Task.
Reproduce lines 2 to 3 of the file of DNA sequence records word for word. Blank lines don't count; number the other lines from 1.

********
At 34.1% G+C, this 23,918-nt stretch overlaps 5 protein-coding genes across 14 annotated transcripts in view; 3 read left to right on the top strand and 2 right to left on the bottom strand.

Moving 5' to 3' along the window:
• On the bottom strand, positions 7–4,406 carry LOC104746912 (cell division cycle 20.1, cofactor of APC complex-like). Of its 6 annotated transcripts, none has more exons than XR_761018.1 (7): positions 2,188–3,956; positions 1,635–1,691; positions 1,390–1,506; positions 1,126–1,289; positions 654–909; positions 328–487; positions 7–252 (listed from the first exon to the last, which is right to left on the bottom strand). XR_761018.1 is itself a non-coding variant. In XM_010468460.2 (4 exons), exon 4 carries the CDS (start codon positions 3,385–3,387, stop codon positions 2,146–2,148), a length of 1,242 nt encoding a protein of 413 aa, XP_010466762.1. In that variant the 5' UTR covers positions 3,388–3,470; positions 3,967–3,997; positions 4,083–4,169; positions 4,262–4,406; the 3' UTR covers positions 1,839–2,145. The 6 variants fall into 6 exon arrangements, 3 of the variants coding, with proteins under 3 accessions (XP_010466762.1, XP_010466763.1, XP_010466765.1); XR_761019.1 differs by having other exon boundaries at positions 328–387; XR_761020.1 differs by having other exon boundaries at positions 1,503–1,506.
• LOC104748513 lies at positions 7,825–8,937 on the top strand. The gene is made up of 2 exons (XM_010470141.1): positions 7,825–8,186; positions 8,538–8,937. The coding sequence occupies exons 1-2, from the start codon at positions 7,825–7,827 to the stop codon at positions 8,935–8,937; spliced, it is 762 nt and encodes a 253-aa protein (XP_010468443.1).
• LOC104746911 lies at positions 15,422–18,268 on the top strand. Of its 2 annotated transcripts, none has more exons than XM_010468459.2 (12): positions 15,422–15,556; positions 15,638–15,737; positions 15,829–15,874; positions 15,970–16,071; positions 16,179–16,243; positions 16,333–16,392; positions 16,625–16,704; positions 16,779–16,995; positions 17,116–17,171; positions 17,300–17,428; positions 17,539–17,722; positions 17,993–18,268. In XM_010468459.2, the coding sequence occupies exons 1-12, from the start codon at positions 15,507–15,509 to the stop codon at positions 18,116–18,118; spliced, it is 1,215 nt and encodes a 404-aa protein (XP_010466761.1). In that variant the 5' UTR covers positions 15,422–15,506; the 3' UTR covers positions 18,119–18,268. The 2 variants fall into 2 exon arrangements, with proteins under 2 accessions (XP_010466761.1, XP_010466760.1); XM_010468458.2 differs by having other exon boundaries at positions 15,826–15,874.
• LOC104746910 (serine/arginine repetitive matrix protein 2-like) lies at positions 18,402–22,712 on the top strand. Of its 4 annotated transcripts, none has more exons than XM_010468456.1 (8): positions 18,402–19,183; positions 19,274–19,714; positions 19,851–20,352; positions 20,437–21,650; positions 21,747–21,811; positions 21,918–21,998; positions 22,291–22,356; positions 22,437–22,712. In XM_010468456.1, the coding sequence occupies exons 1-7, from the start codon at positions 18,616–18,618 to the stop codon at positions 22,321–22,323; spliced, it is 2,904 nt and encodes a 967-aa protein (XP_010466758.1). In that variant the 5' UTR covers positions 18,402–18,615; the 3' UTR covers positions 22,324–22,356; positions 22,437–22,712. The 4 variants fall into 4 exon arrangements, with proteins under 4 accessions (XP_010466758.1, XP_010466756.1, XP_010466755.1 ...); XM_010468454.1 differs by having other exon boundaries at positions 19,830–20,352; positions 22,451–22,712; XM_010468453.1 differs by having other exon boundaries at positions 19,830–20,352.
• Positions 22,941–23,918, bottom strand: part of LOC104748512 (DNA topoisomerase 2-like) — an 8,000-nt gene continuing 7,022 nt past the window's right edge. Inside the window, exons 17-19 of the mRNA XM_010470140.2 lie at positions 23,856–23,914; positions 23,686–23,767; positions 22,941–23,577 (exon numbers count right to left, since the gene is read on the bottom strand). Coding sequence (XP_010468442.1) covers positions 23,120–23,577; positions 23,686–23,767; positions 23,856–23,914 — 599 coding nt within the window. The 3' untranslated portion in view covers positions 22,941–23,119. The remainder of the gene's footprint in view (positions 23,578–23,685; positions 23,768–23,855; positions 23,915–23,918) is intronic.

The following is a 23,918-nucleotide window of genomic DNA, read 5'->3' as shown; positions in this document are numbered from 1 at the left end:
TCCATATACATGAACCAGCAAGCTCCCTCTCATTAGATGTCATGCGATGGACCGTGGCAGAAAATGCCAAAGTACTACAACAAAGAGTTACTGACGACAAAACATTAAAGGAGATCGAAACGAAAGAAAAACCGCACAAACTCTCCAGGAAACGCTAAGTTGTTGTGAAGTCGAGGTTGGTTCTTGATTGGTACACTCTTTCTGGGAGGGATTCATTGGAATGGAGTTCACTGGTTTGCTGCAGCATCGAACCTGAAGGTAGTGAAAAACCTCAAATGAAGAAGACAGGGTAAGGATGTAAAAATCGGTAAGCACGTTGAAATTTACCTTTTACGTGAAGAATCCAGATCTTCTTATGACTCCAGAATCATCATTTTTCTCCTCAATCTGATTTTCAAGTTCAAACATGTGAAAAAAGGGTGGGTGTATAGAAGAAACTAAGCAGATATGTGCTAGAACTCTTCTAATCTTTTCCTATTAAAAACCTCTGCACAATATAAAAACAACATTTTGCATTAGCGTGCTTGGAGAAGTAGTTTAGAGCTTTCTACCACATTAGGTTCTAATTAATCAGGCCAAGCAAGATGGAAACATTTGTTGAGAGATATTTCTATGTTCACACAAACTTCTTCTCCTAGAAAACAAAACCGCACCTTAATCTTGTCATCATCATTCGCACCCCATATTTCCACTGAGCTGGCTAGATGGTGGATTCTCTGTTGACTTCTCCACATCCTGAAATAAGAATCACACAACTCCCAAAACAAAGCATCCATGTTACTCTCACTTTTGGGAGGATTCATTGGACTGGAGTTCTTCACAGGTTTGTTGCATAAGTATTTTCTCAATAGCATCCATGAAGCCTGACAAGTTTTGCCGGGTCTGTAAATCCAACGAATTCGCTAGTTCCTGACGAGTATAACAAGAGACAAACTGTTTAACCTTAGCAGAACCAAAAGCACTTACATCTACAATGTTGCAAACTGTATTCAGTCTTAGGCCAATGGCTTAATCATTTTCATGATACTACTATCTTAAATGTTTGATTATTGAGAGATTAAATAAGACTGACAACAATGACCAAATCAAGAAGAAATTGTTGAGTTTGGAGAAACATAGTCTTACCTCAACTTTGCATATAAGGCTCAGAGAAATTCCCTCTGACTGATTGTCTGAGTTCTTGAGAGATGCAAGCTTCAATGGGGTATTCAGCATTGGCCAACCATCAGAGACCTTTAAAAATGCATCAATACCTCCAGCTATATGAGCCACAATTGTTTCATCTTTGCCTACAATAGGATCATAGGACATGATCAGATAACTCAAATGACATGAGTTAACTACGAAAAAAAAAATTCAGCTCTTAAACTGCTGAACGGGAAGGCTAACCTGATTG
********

Moving 5' to 3' along the window:
• On the bottom strand, positions 7–4,406 carry LOC104746912 (cell division cycle 20.1, cofactor of APC complex-like). Of its 6 annotated transcripts, none has more exons than XR_761018.1 (7): positions 2,188–3,956; positions 1,635–1,691; positions 1,390–1,506; positions 1,126–1,289; positions 654–909; positions 328–487; positions 7–252 (listed from the first exon to the last, which is right to left on the bottom strand). XR_761018.1 is itself a non-coding variant. In XM_010468460.2 (4 exons), exon 4 carries the CDS (start codon positions 3,385–3,387, stop codon positions 2,146–2,148), a length of 1,242 nt encoding a protein of 413 aa, XP_010466762.1. In that variant the 5' UTR covers positions 3,388–3,470; positions 3,967–3,997; positions 4,083–4,169; positions 4,262–4,406; the 3' UTR covers positions 1,839–2,145. The 6 variants fall into 6 exon arrangements, 3 of the variants coding, with proteins under 3 accessions (XP_010466762.1, XP_010466763.1, XP_010466765.1); XR_761019.1 differs by having other exon boundaries at positions 328–387; XR_761020.1 differs by having other exon boundaries at positions 1,503–1,506.